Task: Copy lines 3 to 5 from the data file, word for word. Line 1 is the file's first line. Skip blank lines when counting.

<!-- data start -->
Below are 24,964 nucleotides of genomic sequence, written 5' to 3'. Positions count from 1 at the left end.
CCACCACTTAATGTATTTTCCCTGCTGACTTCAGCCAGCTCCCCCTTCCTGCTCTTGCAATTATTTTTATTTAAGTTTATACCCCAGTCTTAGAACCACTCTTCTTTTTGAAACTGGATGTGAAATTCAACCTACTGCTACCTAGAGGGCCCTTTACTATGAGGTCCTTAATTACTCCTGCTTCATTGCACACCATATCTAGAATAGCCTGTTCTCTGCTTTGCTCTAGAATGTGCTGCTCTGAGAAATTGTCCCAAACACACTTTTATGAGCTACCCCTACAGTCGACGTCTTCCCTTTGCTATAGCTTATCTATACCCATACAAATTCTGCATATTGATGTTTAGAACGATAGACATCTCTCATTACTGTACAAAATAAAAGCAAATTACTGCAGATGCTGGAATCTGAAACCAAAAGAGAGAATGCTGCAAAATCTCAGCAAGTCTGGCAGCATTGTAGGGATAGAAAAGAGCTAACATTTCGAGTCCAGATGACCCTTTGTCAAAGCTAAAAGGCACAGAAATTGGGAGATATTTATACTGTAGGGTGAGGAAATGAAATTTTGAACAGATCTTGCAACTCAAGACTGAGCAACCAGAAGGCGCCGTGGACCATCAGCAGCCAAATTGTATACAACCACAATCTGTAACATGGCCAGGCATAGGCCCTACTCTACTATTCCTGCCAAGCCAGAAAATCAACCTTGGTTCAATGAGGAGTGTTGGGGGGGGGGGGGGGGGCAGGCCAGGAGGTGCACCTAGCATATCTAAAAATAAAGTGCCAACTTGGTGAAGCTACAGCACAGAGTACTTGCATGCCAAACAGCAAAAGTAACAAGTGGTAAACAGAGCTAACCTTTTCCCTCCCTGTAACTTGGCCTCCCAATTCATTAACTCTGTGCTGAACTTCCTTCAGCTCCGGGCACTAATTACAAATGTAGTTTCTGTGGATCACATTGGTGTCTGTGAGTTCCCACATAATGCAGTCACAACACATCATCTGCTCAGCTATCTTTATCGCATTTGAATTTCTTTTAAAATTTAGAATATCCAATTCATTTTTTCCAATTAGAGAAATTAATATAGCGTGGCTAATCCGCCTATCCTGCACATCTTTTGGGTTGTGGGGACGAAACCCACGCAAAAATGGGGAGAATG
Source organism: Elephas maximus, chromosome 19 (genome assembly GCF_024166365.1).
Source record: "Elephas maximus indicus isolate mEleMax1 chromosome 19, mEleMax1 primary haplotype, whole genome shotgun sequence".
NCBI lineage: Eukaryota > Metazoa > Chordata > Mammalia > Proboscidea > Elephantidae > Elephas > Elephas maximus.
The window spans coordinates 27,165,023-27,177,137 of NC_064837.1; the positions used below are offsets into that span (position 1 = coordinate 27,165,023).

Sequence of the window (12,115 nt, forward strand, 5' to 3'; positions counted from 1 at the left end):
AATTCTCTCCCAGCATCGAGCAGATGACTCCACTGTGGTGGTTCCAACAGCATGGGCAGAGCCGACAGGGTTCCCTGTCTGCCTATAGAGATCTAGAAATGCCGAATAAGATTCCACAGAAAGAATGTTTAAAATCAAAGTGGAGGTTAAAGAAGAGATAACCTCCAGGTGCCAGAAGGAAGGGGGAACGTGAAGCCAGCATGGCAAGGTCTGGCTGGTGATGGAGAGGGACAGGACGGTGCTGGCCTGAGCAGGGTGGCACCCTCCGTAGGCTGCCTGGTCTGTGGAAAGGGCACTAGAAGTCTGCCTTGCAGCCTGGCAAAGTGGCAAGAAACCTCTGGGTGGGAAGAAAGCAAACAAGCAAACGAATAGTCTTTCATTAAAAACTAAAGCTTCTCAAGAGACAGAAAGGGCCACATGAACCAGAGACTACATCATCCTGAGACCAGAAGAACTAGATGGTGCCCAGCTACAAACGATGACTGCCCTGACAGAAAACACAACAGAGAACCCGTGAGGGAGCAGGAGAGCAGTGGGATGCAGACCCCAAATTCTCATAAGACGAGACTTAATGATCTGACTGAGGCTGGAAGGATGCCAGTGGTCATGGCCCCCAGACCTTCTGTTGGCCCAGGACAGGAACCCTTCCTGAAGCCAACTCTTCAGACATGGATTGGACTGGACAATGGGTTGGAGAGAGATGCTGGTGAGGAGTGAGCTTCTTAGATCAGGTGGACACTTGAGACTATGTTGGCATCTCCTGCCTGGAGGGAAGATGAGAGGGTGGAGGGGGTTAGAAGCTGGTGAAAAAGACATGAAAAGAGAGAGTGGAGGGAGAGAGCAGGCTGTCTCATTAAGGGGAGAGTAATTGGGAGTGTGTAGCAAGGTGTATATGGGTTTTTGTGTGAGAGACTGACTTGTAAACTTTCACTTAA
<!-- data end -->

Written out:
Source organism: Elephas maximus, chromosome 19 (genome assembly GCF_024166365.1).
Source record: "Elephas maximus indicus isolate mEleMax1 chromosome 19, mEleMax1 primary haplotype, whole genome shotgun sequence".
NCBI lineage: Eukaryota > Metazoa > Chordata > Mammalia > Proboscidea > Elephantidae > Elephas > Elephas maximus.